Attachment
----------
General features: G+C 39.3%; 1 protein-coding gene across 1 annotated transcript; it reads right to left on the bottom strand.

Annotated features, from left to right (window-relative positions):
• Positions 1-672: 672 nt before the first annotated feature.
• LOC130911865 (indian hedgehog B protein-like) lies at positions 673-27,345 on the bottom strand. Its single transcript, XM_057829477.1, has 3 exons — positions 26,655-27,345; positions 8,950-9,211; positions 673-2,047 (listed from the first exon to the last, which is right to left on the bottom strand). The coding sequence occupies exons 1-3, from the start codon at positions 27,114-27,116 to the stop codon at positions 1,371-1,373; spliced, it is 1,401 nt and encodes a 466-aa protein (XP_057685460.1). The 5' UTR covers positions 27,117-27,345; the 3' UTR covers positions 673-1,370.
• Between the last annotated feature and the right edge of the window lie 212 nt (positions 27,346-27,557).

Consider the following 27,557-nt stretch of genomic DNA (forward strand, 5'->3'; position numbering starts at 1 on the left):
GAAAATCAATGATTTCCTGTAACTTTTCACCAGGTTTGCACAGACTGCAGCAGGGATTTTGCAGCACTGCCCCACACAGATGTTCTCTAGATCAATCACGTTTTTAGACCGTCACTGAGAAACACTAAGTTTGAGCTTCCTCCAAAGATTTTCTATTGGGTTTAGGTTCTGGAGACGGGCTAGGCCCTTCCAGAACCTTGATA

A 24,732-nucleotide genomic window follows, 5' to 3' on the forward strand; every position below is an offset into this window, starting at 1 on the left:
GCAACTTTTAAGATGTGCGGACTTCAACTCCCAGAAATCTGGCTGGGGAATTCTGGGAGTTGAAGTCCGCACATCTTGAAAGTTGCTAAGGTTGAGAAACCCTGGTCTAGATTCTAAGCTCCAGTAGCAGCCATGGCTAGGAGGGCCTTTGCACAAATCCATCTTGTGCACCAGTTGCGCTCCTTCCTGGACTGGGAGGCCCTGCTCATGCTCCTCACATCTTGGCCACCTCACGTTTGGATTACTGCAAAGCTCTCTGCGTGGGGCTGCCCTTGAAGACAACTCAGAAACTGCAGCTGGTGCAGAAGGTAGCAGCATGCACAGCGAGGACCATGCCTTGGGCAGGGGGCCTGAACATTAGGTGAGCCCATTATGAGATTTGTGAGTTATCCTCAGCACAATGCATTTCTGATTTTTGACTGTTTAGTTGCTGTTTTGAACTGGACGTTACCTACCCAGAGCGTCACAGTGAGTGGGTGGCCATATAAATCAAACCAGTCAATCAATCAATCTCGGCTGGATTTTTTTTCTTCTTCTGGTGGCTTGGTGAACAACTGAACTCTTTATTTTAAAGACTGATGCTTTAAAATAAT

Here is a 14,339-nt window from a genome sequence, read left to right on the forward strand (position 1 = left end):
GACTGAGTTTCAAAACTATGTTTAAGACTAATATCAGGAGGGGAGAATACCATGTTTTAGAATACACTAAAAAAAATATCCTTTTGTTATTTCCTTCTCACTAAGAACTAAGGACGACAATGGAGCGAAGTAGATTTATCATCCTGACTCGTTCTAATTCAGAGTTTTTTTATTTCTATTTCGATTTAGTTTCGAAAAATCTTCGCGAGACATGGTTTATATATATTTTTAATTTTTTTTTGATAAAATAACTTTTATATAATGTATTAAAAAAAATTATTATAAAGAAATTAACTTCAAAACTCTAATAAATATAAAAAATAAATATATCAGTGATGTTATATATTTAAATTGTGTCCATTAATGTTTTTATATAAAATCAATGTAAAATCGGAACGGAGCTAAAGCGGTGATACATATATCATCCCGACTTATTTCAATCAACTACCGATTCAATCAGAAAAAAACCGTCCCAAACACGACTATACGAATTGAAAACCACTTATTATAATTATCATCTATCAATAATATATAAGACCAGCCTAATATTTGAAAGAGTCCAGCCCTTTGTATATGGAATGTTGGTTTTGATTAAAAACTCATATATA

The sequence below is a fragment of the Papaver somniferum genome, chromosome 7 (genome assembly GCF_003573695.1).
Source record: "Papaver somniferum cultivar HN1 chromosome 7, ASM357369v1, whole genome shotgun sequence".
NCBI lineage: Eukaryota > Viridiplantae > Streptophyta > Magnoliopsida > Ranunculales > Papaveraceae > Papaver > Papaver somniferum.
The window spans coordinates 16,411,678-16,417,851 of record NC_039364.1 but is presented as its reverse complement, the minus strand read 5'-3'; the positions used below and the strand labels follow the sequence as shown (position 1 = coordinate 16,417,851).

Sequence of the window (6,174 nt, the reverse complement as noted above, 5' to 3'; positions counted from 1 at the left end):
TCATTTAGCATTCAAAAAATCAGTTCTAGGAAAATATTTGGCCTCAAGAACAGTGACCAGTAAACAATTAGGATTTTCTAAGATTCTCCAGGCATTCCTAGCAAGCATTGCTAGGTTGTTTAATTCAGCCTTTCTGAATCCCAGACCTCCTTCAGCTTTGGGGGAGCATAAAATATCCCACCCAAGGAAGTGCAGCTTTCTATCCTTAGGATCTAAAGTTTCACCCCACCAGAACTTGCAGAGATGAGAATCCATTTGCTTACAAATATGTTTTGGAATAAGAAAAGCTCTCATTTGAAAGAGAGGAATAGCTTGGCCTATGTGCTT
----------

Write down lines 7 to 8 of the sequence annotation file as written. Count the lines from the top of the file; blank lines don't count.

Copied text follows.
GAAAATCAATGATTTCCTGTAACTTTTCACCAGGTTTGCACAGACTGCAGCAGGGATTTTGCAGCACTGCCCCACACAGATGTTCTCTAGATCAATCACGTTTTTAGACCGTCACTGAGAAACACTAAGTTTGAGCTTCCTCCAAAGATTTTCTATTGGGTTTAGGTTCTGGAGACGGGCTAGGCCCTTCCAGAACCTTGATA

A 24,732-nucleotide genomic window follows, 5' to 3' on the forward strand; every position below is an offset into this window, starting at 1 on the left: